Raft spider on pond surface
You’d think that arachnids and water was an unhappy combination, but one species of European spider has made boggy ponds their home.
The raft spider (Dolomedes fimbriatus) is the UK’s largest native spider – its body growing up to 2cm long.
It uses the water’s surface like other spiders use their webs – feeling for the vibrations of potential prey with front legs extended. Using this technique it hunts tadpoles, insects and occasionally small fish:
Raft spider eating damselfly
When alarmed, the water repellent hairs on the raft spider’s legs enable it to dive beneath the water, trapping a bubble of air to keep it alive until the coast is clear and it cautiously re-emerges:
The wetland pools favoured by raft spiders are increasingly rare in this country. On the RSPB’s Arne reserve in Dorset their habitat is lovingly preserved, and offers wildlife watchers easy access from the nearby heathland trail:
Boggy pond habitat
On a good day dozens of raft spiders at various stages in their life cycle can be witnessed at the pond’s edge.
The female raft spider is often considerably larger than the male and mating is a dangerous business. He approaches her cautiously, waving his front legs tentatively to judge her receptiveness:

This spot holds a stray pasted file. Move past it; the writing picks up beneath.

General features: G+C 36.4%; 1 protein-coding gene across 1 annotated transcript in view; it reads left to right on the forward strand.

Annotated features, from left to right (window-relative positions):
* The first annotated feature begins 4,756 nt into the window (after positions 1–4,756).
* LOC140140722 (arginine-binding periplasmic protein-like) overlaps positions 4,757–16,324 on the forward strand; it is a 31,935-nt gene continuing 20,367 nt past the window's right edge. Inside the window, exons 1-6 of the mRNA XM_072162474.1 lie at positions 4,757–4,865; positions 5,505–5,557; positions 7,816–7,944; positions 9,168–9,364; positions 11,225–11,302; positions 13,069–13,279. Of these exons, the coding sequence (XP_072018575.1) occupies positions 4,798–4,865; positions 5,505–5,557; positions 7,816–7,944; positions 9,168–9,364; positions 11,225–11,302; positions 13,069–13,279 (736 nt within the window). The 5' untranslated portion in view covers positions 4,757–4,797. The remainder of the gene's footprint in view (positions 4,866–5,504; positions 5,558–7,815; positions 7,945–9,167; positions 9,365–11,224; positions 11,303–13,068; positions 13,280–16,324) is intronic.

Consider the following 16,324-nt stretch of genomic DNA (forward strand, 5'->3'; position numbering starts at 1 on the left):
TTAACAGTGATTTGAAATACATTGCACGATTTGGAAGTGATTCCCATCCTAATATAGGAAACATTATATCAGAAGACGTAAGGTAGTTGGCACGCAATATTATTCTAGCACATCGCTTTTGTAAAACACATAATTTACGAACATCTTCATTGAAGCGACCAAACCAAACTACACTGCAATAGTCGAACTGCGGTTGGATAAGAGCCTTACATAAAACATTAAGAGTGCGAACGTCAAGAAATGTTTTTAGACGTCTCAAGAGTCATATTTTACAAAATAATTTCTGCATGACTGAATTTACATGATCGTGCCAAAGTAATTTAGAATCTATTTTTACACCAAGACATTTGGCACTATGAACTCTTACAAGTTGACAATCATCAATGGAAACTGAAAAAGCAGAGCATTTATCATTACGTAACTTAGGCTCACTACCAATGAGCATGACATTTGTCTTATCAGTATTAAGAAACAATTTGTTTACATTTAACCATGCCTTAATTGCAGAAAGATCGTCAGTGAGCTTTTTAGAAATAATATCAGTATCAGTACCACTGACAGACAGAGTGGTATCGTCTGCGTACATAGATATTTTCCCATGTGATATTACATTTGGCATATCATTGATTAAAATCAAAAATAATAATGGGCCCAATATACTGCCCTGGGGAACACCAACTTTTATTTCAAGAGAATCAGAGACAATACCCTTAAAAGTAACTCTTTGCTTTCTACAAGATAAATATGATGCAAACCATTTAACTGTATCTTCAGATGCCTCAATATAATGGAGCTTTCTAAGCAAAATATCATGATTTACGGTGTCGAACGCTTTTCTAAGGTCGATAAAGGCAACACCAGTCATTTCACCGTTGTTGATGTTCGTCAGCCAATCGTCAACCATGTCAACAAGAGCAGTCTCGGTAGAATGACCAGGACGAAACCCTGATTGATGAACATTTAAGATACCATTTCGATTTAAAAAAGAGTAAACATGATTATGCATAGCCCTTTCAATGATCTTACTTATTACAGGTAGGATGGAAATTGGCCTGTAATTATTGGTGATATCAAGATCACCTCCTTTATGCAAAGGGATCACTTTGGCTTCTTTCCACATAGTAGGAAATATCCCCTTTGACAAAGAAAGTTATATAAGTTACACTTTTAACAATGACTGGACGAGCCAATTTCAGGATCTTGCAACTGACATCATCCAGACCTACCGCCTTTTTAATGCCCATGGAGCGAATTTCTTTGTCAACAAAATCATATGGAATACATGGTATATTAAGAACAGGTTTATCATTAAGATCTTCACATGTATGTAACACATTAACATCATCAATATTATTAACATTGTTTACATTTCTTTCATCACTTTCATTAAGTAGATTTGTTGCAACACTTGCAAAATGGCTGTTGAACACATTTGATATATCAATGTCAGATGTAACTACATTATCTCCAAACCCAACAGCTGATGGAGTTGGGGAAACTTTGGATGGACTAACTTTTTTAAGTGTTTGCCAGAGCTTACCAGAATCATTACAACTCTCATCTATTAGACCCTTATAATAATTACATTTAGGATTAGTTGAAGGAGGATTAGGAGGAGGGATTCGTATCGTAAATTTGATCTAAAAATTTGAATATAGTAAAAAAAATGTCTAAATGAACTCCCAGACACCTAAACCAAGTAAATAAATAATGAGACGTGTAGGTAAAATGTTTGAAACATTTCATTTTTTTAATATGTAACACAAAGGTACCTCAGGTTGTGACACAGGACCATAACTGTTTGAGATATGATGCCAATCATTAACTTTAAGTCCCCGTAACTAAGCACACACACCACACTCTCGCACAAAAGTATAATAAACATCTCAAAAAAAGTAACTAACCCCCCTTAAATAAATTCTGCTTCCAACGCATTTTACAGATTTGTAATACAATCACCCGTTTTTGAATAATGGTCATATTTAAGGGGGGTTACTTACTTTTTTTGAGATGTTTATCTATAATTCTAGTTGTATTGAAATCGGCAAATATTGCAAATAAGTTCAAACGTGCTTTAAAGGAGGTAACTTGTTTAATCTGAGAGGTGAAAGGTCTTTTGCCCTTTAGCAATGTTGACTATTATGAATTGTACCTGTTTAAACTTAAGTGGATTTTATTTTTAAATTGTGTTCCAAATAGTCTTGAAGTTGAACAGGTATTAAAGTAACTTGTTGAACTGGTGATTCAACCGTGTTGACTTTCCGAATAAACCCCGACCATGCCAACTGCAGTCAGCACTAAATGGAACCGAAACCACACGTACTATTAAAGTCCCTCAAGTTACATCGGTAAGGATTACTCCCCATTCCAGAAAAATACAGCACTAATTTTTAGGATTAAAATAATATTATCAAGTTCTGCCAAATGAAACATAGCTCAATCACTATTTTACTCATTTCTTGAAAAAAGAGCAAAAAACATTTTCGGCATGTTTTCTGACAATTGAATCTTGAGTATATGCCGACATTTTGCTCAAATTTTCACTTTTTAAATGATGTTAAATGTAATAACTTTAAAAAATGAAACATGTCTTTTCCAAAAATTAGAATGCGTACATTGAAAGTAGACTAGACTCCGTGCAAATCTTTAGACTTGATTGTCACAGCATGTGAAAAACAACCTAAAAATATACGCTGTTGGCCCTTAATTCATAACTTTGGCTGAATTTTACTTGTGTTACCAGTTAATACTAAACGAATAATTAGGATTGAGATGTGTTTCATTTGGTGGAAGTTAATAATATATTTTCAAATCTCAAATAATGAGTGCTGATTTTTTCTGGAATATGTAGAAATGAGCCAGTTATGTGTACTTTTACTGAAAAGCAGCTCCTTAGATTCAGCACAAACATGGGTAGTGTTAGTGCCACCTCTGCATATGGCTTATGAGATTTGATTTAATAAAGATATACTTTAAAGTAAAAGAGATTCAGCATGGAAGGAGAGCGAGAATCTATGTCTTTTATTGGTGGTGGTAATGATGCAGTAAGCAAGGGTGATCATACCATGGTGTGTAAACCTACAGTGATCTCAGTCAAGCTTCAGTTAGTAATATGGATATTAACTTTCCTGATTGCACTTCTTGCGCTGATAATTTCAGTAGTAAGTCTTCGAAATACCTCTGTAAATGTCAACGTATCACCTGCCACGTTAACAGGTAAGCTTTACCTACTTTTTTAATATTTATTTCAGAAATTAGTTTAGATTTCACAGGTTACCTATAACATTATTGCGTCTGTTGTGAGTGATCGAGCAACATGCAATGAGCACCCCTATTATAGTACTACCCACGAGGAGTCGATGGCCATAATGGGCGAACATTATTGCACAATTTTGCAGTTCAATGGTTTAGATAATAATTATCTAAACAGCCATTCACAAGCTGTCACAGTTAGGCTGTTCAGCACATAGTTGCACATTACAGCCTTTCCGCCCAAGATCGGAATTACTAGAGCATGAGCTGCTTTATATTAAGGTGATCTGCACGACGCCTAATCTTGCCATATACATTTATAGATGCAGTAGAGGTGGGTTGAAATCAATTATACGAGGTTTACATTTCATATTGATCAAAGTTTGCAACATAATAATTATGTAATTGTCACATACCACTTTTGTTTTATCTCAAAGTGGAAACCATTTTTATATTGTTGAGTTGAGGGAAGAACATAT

Male raft spider approaches female at her den
She may rush out to scare him off on numerous occasions, after which she retreats and the process begins again, the male edging closer all the while. It’s a nerve jangling thing to watch, let alone participate in.
The female spins a silk bag to contain the fertilised eggs, which she carries about beneath her body, keeping it just warm and moist enough to ensure their survival:
Raft spider carrying egg sac
Then, when the baby spiders are ready to hatch, she lashes the egg sac to vegetation at the edge of the pond and the tiny hatchlings emerge:
Baby raft spiders in nursery web
Mum typically lies in wait nearby to ensure that her young ones don’t come to any harm:
Raft spider guards her hatchlings
This phenomenon of hundreds of spiderlings crowded together for their own mutual safety is only really appreciated up close:
Raft spider hatchlings closeup
But soon the young raft spiders are large enough to fend for themselves and disperse around the pond.
Raft spiders are not fussy eaters. When times are tough and food is scarce, or when too many raft spiders compete for the same local resources, they may even turn to cannibalism:
Not such a pretty sight!